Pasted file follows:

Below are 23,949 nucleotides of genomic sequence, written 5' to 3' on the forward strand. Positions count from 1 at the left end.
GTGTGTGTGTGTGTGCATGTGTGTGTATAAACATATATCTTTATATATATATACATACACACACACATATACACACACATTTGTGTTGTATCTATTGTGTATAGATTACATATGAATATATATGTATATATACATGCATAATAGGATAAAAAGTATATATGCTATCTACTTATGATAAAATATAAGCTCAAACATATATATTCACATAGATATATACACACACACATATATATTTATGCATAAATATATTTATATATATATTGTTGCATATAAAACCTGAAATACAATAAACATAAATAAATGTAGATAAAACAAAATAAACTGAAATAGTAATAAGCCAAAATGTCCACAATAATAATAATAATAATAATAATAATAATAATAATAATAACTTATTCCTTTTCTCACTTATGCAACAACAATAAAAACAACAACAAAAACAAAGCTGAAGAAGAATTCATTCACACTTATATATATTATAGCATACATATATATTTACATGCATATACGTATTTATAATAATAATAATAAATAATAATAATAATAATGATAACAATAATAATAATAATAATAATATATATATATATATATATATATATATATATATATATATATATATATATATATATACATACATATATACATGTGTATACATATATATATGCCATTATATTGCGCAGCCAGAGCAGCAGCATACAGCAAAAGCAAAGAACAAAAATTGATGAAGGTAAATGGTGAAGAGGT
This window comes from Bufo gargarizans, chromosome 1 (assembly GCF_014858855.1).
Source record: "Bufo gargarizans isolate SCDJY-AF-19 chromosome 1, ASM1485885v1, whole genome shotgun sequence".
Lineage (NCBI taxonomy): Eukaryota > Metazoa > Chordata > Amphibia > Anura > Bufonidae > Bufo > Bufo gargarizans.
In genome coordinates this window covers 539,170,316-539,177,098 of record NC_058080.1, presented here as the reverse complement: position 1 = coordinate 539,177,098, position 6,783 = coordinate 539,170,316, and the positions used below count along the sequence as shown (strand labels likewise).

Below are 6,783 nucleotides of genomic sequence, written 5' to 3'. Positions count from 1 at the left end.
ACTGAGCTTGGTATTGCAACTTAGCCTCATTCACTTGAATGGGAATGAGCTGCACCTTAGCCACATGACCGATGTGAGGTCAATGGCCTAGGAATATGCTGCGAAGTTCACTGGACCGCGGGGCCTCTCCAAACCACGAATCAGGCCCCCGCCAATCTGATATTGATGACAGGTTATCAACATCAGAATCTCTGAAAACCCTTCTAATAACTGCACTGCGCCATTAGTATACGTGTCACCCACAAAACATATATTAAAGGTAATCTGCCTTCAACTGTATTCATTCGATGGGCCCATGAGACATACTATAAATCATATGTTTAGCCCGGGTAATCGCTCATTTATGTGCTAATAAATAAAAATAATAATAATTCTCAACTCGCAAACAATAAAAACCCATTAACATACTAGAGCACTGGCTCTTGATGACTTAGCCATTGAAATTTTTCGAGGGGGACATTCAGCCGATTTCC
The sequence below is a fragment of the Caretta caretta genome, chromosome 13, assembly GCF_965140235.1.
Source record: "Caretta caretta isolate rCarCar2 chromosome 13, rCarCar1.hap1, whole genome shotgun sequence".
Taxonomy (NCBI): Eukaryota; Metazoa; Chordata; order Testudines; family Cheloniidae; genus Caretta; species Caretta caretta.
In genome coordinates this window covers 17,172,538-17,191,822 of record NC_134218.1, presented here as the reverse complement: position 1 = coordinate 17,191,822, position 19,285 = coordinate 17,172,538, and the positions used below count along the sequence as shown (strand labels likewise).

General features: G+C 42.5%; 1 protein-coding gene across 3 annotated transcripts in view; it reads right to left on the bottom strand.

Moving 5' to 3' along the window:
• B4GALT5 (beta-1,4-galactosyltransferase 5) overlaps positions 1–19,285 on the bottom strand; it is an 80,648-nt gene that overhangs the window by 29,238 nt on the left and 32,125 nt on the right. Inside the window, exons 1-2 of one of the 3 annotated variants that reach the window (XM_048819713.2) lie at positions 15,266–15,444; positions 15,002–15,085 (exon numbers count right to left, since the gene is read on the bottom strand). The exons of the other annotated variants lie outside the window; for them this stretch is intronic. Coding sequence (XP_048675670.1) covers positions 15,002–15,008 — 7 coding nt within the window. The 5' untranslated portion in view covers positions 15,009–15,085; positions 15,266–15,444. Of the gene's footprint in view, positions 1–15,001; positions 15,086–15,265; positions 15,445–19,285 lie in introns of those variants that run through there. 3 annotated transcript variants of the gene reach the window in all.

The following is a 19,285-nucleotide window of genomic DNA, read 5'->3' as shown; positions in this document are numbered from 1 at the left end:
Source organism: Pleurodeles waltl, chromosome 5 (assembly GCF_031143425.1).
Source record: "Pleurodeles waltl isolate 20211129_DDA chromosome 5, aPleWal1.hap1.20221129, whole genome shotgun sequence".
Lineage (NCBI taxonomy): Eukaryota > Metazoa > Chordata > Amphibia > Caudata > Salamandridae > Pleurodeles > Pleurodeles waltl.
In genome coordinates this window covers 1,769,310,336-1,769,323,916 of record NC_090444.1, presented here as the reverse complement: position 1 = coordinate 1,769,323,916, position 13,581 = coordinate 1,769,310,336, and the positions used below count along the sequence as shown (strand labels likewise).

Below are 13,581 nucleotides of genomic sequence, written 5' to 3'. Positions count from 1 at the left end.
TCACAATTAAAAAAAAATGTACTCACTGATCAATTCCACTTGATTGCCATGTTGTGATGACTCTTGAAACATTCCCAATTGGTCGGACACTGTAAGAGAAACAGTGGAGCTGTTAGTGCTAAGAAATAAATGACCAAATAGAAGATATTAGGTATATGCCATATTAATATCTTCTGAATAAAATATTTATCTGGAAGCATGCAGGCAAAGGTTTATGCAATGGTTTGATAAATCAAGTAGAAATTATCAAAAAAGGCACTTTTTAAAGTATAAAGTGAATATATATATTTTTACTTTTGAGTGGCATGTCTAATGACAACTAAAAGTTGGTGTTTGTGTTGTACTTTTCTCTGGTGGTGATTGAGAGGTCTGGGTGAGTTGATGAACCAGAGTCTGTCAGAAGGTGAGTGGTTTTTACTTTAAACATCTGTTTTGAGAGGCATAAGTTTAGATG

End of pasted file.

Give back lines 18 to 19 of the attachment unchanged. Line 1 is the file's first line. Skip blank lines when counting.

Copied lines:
Source record: "Pleurodeles waltl isolate 20211129_DDA chromosome 5, aPleWal1.hap1.20221129, whole genome shotgun sequence".
Lineage (NCBI taxonomy): Eukaryota > Metazoa > Chordata > Amphibia > Caudata > Salamandridae > Pleurodeles > Pleurodeles waltl.